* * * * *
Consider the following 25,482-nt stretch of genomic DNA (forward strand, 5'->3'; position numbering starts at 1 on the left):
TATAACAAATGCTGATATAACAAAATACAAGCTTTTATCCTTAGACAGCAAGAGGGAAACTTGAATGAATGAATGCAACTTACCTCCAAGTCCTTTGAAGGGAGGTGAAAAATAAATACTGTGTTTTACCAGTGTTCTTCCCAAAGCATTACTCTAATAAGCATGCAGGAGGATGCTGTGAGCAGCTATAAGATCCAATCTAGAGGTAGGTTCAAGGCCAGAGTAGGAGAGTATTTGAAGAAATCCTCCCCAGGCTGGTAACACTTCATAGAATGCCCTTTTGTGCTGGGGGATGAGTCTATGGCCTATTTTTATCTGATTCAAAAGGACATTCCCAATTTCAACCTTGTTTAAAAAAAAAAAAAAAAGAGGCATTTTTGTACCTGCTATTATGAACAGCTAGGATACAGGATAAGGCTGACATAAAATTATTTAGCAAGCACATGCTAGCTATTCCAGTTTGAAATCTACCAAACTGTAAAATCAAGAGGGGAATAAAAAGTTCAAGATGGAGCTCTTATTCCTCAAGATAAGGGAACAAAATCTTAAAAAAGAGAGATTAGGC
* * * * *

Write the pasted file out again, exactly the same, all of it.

Consider the following 25,482-nt stretch of genomic DNA (forward strand, 5'->3'; position numbering starts at 1 on the left):
TATAACAAATGCTGATATAACAAAATACAAGCTTTTATCCTTAGACAGCAAGAGGGAAACTTGAATGAATGAATGCAACTTACCTCCAAGTCCTTTGAAGGGAGGTGAAAAATAAATACTGTGTTTTACCAGTGTTCTTCCCAAAGCATTACTCTAATAAGCATGCAGGAGGATGCTGTGAGCAGCTATAAGATCCAATCTAGAGGTAGGTTCAAGGCCAGAGTAGGAGAGTATTTGAAGAAATCCTCCCCAGGCTGGTAACACTTCATAGAATGCCCTTTTGTGCTGGGGGATGAGTCTATGGCCTATTTTTATCTGATTCAAAAGGACATTCCCAATTTCAACCTTGTTTAAAAAAAAAAAAAAAAGAGGCATTTTTGTACCTGCTATTATGAACAGCTAGGATACAGGATAAGGCTGACATAAAATTATTTAGCAAGCACATGCTAGCTATTCCAGTTTGAAATCTACCAAACTGTAAAATCAAGAGGGGAATAAAAAGTTCAAGATGGAGCTCTTATTCCTCAAGATAAGGGAACAAAATCTTAAAAAAGAGAGATTAGGC